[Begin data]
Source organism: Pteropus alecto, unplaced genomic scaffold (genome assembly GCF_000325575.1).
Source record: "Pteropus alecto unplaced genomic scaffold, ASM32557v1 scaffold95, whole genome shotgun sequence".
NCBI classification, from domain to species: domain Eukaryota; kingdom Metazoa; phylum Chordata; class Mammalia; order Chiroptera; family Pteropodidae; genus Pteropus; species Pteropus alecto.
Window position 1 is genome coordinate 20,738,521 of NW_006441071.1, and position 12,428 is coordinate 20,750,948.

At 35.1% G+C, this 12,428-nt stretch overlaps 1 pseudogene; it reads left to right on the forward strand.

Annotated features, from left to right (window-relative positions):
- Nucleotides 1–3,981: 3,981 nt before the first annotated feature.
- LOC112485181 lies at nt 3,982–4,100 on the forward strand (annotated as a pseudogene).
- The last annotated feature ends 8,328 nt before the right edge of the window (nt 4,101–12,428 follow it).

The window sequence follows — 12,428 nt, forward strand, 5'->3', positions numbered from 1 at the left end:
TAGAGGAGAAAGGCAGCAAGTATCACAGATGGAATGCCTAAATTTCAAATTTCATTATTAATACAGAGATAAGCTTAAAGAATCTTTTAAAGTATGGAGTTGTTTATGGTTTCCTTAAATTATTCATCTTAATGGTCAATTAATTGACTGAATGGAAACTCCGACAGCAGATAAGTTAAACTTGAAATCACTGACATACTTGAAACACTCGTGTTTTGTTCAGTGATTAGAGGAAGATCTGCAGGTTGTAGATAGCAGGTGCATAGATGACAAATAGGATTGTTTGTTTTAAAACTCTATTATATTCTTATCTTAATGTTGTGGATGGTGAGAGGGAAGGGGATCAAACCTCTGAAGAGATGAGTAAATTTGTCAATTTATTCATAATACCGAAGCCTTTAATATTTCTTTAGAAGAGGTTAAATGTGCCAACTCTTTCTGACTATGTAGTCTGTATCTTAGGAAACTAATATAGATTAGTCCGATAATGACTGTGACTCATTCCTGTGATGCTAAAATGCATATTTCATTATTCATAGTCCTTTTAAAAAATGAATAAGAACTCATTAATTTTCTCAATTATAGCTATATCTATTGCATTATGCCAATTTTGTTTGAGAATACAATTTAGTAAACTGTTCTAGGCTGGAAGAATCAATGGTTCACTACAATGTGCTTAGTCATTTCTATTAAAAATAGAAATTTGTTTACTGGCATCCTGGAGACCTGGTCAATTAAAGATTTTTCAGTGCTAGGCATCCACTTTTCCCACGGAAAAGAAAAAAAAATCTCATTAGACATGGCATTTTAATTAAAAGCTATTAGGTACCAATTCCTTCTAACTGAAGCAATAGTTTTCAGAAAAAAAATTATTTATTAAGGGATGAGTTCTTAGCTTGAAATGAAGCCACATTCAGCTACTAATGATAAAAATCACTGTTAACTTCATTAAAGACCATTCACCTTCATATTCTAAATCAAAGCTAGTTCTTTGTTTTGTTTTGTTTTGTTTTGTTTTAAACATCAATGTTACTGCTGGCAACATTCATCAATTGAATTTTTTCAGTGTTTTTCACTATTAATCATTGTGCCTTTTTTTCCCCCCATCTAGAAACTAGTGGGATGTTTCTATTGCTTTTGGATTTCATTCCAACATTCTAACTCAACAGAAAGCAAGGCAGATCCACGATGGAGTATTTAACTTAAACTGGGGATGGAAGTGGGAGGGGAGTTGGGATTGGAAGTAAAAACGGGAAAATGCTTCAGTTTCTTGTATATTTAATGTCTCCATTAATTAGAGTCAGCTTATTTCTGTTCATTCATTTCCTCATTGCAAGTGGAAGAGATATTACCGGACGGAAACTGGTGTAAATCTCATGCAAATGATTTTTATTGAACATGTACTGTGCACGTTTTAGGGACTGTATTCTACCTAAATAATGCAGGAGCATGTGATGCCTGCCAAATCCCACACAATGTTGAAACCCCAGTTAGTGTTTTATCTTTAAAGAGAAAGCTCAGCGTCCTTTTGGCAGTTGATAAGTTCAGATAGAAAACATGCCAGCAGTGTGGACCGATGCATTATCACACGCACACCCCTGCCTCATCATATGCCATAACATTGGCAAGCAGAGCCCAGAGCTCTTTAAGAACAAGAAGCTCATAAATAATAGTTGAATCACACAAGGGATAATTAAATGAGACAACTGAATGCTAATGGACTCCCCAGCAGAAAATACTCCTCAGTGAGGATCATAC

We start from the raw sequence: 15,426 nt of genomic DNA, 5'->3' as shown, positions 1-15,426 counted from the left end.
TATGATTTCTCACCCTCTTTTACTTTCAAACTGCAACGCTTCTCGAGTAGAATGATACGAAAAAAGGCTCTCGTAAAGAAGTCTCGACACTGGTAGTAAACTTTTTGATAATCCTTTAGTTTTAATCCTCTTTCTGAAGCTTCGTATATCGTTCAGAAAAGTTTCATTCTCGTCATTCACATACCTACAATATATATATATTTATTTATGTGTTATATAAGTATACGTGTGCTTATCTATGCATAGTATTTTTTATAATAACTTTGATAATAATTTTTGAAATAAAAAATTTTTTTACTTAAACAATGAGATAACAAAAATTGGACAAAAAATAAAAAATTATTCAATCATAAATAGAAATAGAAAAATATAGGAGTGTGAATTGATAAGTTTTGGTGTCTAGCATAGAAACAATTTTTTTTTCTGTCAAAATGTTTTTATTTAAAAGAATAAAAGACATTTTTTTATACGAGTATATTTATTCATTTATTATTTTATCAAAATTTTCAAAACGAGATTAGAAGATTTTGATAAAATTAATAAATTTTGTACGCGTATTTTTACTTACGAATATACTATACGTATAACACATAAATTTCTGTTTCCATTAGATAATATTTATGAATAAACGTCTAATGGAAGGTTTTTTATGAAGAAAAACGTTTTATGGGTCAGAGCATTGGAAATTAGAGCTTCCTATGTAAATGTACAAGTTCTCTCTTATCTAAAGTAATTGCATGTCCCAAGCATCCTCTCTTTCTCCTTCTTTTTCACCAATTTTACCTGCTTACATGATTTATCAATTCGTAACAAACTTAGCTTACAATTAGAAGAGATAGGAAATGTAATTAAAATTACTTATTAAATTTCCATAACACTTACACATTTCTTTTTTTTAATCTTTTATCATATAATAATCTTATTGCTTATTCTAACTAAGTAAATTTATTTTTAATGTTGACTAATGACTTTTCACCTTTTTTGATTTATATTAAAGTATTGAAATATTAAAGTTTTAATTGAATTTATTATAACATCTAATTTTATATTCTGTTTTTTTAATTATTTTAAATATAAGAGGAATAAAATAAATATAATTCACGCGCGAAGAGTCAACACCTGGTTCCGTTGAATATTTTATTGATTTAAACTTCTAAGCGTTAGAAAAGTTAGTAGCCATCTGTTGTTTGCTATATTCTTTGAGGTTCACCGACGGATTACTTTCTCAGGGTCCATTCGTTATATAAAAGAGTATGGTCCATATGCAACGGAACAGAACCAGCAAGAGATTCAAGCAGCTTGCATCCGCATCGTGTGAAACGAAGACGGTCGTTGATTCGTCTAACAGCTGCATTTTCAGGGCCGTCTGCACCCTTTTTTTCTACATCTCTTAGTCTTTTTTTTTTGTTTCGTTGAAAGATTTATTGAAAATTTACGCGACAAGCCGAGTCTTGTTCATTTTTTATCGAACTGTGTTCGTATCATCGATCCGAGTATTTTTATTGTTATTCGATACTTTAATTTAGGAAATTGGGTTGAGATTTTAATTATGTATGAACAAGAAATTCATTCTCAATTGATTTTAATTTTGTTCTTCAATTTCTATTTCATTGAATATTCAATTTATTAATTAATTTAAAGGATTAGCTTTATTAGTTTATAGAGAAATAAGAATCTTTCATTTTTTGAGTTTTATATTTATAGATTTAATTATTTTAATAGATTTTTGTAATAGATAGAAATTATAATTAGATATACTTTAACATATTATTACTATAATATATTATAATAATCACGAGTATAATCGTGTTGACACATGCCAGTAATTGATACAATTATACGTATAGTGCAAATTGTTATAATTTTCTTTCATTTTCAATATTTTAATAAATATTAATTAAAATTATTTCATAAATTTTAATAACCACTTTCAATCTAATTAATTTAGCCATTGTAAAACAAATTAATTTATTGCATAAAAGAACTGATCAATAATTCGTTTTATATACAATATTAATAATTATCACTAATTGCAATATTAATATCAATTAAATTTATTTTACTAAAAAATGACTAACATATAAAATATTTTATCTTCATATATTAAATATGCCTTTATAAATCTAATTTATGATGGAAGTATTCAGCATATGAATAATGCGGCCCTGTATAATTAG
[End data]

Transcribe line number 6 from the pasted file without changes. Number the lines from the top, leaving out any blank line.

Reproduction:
Annotated features, from left to right (window-relative positions):